PORTLAND, Ore. (KOIN) — A southeast Portland neighborhood is celebrating 25 years of turning an ordinary intersection into a vibrant public square.

Even during the pandemic, the “Share-It Square” remains the center of their tight-knit community and a model for other neighborhoods across the nation.

The street mural at the intersection at SE 9th and SE Sherrett streets helped bring a neighborhood together. Each corner with interactive elements conceived and built by people in the neighborhood, including a children’s playhouse, a community bulletin board and even a Little Free Library built by the neighborhood kids.

Share-It Square founder Mark Lakeman said it’s been “credited as the first Little Free Library in the world.”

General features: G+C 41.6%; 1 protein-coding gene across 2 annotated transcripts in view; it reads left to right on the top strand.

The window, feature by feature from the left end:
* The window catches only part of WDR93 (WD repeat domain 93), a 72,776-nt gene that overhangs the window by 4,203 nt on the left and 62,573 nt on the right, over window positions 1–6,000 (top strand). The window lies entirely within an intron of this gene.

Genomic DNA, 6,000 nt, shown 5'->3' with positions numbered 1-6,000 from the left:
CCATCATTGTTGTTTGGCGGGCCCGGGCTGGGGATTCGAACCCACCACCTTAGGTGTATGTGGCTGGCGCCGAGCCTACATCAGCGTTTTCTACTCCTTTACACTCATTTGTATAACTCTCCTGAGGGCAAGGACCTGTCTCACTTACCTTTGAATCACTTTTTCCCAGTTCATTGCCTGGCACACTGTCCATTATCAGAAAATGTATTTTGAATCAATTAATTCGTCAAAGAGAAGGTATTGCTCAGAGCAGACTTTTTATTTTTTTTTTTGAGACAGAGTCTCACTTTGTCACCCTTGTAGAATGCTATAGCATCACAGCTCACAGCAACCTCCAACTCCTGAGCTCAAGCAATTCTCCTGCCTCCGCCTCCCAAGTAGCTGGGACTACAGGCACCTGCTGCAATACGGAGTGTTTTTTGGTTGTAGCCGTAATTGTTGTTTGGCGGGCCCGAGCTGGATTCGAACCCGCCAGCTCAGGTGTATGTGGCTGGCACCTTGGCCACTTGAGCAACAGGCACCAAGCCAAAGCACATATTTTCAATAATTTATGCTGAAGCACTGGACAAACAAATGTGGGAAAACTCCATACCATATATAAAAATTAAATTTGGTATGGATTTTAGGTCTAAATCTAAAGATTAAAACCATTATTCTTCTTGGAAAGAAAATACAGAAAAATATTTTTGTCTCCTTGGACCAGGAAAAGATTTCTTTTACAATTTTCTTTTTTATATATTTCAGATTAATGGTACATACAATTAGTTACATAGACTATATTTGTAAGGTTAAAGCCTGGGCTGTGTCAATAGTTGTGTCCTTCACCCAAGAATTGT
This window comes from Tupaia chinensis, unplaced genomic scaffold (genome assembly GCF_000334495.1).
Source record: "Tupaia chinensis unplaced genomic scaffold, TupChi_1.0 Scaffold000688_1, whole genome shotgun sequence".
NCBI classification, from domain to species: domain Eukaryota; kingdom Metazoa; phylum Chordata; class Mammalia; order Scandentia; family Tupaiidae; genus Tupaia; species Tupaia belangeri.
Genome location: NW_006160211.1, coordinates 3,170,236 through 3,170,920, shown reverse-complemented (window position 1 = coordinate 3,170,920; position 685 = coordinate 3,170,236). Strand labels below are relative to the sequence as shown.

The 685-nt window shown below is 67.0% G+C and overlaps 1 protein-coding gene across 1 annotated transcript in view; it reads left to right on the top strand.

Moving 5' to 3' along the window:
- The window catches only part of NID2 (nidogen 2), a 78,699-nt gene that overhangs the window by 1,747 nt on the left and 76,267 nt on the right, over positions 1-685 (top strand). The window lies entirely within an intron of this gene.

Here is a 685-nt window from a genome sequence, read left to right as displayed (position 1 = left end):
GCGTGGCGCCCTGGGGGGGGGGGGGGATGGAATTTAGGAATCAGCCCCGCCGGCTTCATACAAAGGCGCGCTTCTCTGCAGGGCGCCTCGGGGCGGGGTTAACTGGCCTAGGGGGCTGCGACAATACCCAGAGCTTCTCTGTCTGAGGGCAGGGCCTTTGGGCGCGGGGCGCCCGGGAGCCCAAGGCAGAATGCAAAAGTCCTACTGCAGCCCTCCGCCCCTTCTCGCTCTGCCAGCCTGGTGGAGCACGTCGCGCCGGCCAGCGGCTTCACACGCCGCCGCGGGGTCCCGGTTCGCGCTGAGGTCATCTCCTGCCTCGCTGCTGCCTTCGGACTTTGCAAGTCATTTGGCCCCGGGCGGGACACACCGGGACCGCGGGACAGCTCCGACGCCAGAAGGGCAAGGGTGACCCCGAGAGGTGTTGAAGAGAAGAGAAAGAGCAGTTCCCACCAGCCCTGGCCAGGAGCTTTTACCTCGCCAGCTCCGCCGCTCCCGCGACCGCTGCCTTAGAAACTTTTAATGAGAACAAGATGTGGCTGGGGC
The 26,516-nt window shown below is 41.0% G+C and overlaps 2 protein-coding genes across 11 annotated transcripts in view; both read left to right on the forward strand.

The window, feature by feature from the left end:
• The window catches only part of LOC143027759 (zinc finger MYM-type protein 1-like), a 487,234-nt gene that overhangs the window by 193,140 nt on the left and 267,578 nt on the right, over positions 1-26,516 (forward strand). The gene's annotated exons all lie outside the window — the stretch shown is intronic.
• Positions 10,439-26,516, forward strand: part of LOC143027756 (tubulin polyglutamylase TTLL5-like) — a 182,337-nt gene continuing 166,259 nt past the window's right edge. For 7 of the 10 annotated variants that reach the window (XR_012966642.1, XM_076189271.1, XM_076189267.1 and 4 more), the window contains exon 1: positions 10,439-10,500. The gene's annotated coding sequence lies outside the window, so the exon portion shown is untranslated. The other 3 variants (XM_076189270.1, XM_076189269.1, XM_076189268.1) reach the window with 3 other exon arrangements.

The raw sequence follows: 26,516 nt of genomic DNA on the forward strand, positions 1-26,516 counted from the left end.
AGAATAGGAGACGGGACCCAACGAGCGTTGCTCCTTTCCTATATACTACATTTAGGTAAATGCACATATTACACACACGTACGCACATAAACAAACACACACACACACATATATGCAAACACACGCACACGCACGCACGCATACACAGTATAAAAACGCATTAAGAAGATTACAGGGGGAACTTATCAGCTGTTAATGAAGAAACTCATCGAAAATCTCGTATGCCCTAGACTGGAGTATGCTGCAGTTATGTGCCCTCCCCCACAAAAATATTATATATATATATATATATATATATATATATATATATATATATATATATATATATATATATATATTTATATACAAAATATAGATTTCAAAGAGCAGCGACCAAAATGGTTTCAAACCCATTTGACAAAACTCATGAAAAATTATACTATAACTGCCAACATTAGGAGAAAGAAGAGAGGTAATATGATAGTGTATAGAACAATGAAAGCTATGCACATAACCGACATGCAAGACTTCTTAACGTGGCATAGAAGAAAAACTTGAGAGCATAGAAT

“What we’re seeing here is a quintessentially Portland initiative to retrofit the landscape with a sense of space and we remain national leader in that sense,” he said.

Lakeman, who is an architect and urban planner, enlisted his neighbors to embrace Share-It Square in 1996. He had visited villages in other parts of the world and saw how neighborhoods in the United States could become their own small villages.

Lakeman founded The City Repair Project which, along with his company Communitecture, designs and promotes creative public spaces in Portland and elsewhere.

“It was kind of a thing that was so unusual that it compelled people to share stories about it,” he said.

The pandemic and winter have quieted Share-It Square for now. Even the solar-powered, 24-hour tea station is temporarily closed.

But the intersection remains the landmark meeting place — the center of the neighborhood — and proof that ordinary places can become extraordinary places.

Lakeman said Portland has passed ordinances over the years allowing other neighborhoods to retrofit their intersections as public squares for free.